Majority of Americans Think Trump Shouldn't Tweet: Poll

President Donald Trump's propensity to Tweet his views is well known but most Americans think he should not post on the social media platform at all, according to fresh polling.

Trump, whose latest tweet was "LAW & ORDER," has previously been criticized by the public for using the site too much⁠—after issuing thousands of updates throughout his tenure.

In a YouGov poll, conducted July 11 to 13, 54 percent of respondents said "no" when asked if Trump should be posting messages on Twitter. Around a third, 32 percent, said "yes" and 14 percent were unsure.

More than half, 56 percent, said they think the way Trump uses the site is inappropriate for the president of the United States. On the other hand, 29 percent said it was appropriate and 14 percent were unsure.

The poll was conducted among 1,000 adults with a margin of error of plus or minus 3.8 percent.

Newsweek has contacted the White House and the Trump campaign for comment.

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U.S. President Donald Trump works on his phone during a roundtable at the State Dining Room of the White House June 18, 2020. Polling has suggested the public does not support his use of the social media platform Twitter. Alex Wong/Getty Images

According to the website Trump Twitter Archive, Trump has tweeted more than 20,000 times since January 20, 2017, the day he was inaugurated.

Not long into his presidency, the White House's then press secretary, Sean Spicer, said that Trump's tweets constituted official statements. Earlier this year he posted more than 140 times in a single day.

Throughout the COVID-19 pandemic the president has regularly tweeted his views on the matter, recently retweeting game show host Chuck Lowery who suggested groups including Democrats and doctors are lying about the illness.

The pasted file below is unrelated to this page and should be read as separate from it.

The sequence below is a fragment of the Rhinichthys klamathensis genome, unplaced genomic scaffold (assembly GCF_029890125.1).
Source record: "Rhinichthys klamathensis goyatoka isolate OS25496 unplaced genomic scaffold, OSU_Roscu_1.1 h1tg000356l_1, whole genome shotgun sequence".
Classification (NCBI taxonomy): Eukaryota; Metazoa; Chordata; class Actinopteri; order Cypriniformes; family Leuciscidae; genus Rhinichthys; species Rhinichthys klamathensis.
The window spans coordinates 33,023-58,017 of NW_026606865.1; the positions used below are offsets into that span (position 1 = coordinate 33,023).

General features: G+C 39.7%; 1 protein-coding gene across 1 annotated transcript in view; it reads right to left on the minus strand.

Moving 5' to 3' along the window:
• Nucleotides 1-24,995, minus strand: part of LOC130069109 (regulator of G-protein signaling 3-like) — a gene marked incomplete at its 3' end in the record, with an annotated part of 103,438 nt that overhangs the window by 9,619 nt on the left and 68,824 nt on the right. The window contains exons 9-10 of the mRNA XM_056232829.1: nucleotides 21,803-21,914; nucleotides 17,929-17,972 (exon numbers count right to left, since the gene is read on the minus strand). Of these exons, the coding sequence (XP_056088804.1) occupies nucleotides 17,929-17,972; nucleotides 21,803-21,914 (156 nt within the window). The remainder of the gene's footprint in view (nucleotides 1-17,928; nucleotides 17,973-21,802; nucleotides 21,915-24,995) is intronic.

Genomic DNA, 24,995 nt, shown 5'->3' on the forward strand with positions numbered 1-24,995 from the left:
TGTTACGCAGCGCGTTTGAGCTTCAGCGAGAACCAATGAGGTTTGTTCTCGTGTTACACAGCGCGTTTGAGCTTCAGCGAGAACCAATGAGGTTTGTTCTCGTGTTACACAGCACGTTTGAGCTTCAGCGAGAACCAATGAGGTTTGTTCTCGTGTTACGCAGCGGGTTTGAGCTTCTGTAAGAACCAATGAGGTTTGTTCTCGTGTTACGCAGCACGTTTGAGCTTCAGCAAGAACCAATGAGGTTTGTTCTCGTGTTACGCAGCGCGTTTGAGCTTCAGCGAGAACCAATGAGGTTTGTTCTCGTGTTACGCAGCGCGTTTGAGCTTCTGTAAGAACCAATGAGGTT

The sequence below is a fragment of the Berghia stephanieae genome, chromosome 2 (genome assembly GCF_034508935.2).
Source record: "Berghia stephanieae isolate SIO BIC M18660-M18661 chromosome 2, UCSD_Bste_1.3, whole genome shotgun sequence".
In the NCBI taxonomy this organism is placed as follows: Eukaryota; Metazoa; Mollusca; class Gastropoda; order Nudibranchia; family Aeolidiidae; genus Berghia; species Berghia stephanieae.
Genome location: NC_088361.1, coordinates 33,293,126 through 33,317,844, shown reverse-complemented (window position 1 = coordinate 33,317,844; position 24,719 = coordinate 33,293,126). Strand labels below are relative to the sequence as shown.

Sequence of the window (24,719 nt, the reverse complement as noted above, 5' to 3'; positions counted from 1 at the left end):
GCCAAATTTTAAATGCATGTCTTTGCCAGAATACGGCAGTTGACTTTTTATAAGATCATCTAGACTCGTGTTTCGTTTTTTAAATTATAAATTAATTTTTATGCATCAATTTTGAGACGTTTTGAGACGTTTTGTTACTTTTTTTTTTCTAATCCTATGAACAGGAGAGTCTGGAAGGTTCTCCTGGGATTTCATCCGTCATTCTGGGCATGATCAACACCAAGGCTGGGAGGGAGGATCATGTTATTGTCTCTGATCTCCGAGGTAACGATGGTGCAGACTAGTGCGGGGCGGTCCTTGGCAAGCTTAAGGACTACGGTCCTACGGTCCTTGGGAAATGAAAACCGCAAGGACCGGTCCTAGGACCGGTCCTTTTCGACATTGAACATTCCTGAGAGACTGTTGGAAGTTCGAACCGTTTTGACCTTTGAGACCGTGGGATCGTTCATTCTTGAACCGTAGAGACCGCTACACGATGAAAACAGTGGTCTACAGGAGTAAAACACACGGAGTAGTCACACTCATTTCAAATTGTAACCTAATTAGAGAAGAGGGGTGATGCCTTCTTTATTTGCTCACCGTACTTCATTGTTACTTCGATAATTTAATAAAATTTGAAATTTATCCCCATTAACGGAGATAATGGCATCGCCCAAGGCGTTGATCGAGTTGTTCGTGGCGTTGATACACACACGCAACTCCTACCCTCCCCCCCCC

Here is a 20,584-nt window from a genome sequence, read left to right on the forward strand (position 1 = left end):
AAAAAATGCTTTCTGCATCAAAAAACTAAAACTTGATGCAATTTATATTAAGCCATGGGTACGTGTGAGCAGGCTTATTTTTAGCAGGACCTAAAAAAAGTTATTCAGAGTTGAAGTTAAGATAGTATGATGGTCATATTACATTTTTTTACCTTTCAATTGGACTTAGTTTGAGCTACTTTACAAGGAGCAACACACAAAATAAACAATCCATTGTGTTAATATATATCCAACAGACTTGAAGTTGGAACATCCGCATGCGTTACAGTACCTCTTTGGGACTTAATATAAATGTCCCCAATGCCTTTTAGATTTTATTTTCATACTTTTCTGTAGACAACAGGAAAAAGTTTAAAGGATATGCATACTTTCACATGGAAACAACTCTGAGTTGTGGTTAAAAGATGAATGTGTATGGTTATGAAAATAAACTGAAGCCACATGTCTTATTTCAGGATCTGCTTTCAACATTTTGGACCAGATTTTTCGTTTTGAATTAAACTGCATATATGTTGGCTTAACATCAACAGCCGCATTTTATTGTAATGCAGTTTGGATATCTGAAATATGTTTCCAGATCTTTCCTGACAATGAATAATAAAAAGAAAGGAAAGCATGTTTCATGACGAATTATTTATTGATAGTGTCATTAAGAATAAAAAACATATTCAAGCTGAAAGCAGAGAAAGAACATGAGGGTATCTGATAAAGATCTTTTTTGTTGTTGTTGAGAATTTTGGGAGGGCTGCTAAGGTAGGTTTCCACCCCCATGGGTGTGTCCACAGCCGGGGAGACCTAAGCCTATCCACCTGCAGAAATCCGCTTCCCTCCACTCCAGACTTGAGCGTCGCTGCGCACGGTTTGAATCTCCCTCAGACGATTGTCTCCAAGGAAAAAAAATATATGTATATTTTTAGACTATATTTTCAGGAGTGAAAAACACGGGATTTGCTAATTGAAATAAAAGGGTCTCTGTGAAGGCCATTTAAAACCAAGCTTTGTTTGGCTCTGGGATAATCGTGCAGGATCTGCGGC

He also regularly uses the site to hit out at adversaries, recently lampooning lawmakers who criticized his commutation of Roger Stone's sentence and taking on former AG Jeff Sessions, who is attempting to regain a Senate seat. The media has also long been a target for his postings, with Fox News even receiving criticism of late.

Twitter itself has also faced a raft of criticism from the president, posted upon its own platform. The president hit out after the site censured several of his posts in various means, suggesting that it is "completely stifling FREE SPEECH."

These actions by Twitter have included linking to other sources of information or limiting the ability to spread tweets. For example, a tweet in which Trump said "when the looting starts, the shooting starts" amid protests following the death of George Floyd, was marked as having broken the site's rules on glorifying violence and users were unable to like, reply to or share the tweet.

Amid his attacks on the platform, Trump has moved to target regulations on social media companies and earlier this year he signed an executive order focused on Section 230 of the Communications Decency Act passed in 1996.

This has allowed platforms to have legal immunity for content posted by third-party users, though his order would remove this protection if they were to censure or edit content.